The Town Cars(RIP) are virtually indestructible. There's a reason why Panther platform cars(Crown Vic, Grand Marquis, Town Car) were so popular as fleet and livery vehicles. Basically, they were the last "classic American" body-on-frame rear wheel drive sedan. Most "fender bender" and even somewhat more severe type accidents can be fixed by swapping body panels-there's no real need to worry about frame integrity as it takes a pretty severe impact to mess with it(contrast that with unibodies). The 4.6L Modular V8 has been around a while and has virtually all of the kinks worked out of it. They fare well in "police" conditions with lots of idling and low speed driving, but also have a big wide torque band that makes them comfortable and low RPM interstate cruisers. I've seen these engines easily rack up a half million miles and-if taken care of-can look virtually new inside. They also have a timing chain and are a non-interference design so even if the chain breaks it won't kill the engine. In classic American form, they're roomy under the hood so that they're easy to work on. I've had police mechanics tell me that they can do an engine swap in an afternoon.
The LS is a bit of a different beast, but the(Jaguar-derived) AJ-V8 is superb. Mine is the 3.9L version which was exclusive to Ford/Lincoln but does have a lot of advanced technology(at least by 2004 standards) like VVT and an electronic throttle. It's also non-interference and has a timing chain. At least on the LS owner's club, I've seen one person report timing chain failure. The rest of the body is basically solid, although it is unibody. The transmissions on some are "iffy" but if taken care of(like anything else) can last the life of the car. I change my transmission fluid every 30K miles, which is what the engineer who designed the thing suggested. The suspension was completely unlike anything to ever come out of a Ford factory at the time, which threw off a lot mechanics when they were new. The suspension is basically solid, though, and has a lot of European influence.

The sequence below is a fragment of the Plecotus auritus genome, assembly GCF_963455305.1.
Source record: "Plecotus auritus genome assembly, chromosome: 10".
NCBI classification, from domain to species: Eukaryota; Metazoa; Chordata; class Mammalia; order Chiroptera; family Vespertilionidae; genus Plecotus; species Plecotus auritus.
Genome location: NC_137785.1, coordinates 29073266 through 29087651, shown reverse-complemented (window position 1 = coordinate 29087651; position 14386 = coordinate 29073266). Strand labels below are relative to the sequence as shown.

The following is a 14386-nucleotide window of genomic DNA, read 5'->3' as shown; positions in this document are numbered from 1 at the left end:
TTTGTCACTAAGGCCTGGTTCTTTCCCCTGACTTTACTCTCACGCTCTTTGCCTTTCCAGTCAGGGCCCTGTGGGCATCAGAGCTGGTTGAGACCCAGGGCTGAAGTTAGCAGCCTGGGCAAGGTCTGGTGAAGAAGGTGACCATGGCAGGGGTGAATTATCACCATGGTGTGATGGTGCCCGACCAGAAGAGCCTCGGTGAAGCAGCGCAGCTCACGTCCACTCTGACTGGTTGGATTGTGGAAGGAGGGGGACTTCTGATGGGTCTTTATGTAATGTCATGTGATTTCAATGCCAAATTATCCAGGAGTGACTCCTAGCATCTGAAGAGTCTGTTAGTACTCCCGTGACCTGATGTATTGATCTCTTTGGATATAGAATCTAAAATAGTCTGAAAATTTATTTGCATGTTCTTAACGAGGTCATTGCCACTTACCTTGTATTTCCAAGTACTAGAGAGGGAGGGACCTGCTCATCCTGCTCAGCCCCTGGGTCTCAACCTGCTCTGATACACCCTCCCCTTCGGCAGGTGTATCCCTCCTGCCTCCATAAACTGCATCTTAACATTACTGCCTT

I'm anal about maintenance on it. I've been running full synthetic for most of the time I've owned it. I do my best to stay on top of preventative maintenance, which I think helps any car.
I could also mention the broken side view mirror, but that was 100% my own stupidity.
2000 VW Jetta 198,500 miles on it.
My significant other's 2001 Subaru Forester S just turned over 178,000 recently. My own 2000 Forester's engine died two summers ago somewhere around 160,000 miles.
I've kept up with the maintenance but it has needed quite a bit of work over the last several years - timing belt, new rear struts, new rear wheel bearings, new front half shafts, new wheels, a few sensors, some front end suspension work, most of the exhaust, various electrical...and in the last 12 months body corrosion has started to become more obvious, especially on the rear hatch. I need to replace the fuel filler pipe this summer as it is leaking. All of the door gaskets are ripped - I live in an an area with very harsh winters, the door gaskets get iced up and tear when you open the door.
Hoping to squeeze another 2 years/30-50k miles out of her before selling - as long as the transmission holds out I think I can get away with that plan. Great car in the winter, on bad roads or when hauling things.